How that business will leverage as particularly the commercial HVAC volumes start to pick up?

Michael W. Lamach

Nigel, as we think we’ll leverage at about the gross margin of the business and so I’d be looking potentially if that would be as high as 30 and as we set as low as 25, this is where the guidance is.

Operator

Thank you. Our next question comes from the line of Shannon O'Callaghan from Nomura Securities.

Shannon O'Callaghan – Nomura Securities Co. Ltd

Good morning.

Michael W. Lamach

Hi, Shannon.

Shannon O'Callaghan – Nomura Securities Co. Ltd

Hey Mike, maybe just to follow-up on that. I mean the 57% conversion in climate, and I think you said 230% North American Trane, I mean I know you're expecting good leverage going forward, but I guess what are the things that make it come down from that level?

Michael W. Lamach

Well it is a timing of productivity. I mean there were no one half that happened; it’s somewhat on low growth, the law of small numbers working for you in this case as well. So I just think as you would kind of get into a fuller year with larger numbers and more normalized in margins incrementals going forward. You’re going to tend to revert back to gross margins business. That's fundamentally what the view is.

Shannon O'Callaghan – Nomura Securities Co. Ltd

Okay, no, that makes sense. And then just maybe update, you talk about potentially toggling to M&A, I mean what are your current views of that market in terms of what's out there and how active do you think you might be?

Michael W. Lamach

Well, we’ve been very selective. We got a small in the first quarter on energy supply company that we didn't take any headlines with that but – so we’re looking selectively. We've got a few smaller things that are really tucked into the commercial channel for HVAC that we’re looking at. But it’s been and continues to be a pretty disciplined process, really nothing or chattering, simply nothing transformational in the cars, but those, probably I would say active ideas we’re looking at, it will be based as Sue said on evaluation and a holding in Europe to our share price however our investments has been, what we think as best of the shareholder year out. So that’s our view.

Operator

Thank you. And our next question comes from the line of Josh Pokrzywinski from MKM Partners.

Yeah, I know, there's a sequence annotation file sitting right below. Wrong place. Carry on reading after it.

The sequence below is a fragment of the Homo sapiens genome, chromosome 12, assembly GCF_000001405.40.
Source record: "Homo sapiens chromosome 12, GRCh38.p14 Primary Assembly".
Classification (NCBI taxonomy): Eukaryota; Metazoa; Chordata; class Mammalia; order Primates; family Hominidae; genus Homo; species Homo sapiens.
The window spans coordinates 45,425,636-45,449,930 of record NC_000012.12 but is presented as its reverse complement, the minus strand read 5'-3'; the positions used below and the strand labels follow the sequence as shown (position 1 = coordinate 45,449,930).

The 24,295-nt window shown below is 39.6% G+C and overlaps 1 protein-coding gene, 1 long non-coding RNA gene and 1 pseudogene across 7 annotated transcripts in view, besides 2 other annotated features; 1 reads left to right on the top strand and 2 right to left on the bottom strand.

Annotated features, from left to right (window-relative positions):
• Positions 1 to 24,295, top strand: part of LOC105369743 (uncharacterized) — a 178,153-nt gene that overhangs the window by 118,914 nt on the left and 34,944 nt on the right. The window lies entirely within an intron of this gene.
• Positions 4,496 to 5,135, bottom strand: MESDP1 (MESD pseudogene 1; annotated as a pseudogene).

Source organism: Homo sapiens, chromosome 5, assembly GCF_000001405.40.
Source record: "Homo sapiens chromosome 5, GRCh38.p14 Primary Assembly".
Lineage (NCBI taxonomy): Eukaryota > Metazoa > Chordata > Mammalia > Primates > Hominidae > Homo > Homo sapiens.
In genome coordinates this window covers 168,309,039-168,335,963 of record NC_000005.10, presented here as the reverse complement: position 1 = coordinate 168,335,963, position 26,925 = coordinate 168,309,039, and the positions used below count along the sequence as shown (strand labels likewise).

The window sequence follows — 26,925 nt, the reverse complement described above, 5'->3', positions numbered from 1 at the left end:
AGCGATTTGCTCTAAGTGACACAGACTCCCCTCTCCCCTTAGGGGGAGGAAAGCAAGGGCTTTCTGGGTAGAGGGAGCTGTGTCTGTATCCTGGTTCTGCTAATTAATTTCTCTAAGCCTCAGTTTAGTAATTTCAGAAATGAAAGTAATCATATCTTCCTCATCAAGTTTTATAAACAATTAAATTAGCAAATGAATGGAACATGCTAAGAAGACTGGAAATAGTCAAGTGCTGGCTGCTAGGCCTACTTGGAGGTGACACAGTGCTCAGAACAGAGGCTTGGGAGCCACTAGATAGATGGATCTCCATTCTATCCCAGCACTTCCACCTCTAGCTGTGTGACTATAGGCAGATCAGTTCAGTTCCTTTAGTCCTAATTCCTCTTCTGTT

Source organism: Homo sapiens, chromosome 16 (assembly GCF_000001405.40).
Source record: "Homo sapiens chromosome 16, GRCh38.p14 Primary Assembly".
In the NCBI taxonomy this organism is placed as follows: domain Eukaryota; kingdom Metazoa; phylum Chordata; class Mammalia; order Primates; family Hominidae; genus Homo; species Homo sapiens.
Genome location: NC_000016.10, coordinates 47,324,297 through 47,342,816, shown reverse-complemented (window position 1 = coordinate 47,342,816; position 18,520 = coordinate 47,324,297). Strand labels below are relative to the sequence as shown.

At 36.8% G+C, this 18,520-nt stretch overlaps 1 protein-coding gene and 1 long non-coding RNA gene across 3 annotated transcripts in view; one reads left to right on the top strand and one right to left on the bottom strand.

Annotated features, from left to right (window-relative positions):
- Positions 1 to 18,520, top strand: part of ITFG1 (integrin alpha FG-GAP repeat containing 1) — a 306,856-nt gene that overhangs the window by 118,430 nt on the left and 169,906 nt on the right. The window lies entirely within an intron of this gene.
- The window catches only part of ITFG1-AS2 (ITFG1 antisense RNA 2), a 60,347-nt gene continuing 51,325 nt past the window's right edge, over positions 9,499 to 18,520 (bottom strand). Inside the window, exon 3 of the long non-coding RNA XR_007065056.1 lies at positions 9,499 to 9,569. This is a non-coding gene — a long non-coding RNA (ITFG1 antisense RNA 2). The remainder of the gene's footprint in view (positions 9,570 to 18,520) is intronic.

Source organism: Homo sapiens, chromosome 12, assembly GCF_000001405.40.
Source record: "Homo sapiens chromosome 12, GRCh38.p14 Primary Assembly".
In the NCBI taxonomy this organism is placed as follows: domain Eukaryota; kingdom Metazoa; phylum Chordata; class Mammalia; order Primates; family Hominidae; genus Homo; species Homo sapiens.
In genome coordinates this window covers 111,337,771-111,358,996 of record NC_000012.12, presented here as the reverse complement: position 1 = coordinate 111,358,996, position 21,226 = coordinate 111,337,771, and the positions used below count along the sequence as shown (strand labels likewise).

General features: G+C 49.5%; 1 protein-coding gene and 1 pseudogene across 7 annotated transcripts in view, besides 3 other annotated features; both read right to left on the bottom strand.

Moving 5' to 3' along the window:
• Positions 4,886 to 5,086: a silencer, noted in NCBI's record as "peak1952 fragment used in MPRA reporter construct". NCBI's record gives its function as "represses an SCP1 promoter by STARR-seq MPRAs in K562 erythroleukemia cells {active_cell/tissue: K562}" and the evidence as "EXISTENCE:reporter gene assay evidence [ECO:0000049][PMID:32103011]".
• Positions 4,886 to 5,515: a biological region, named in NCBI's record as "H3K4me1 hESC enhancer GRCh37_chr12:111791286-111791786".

Josh C. Pokrzywinski – MKM Partners LLC

Hi, good morning guys.

Michael W. Lamach

Good morning.

Josh C. Pokrzywinski – MKM Partners LLC

So just maybe to beat this operating leverage question to death, looking at 2Q, it seems like a lot of that strength persists and I know you mentioned that 1Q, some of that's just a function of good productivity on smaller absolute volume numbers. I guess that implies some decel there in second half. Is that a comprehensive view on maybe some of that problematic steel pricing that you mentioned or lower productivity pipeline for the second half or is that just we don't have the visibility yet to make that call?

Susan K. Carter

As I think one of the ways I would look at it, and Mike can add his thoughts afterwards. As we talked about where we expect the second quarter to be and that we really haven’t updated the guidance for the full year and that we were talking more about that in the July. I think what you are seeing on that leverage and the calculation is just a math at this point in time, I think we feel good about, we feel very good about where climate came out in the first quarter. We feel very good about where we’re looking at both businesses as Mike said in roughly the gross margin territory for the second quarter and as we get into July, we’ll give you more color on what we think of the full year will look like.

Michael W. Lamach

Yes, Josh, I'd probably add what I am looking at quarter one and quarter two from both segments and the productivity really says same which is exactly what we were looking for as that 120% pipeline drum beat that with breakage products that you get so what you, you thought you would get 100% maybe do better that’s always a good thing, if you can do better, but it is split, is there going to a pipeline. I would say that investments would pickup, particularly in the climate business a little bit, tying with the things, like new product launches, but and also you get second quarter the effect of all the wage increases, which across the company start in April 1.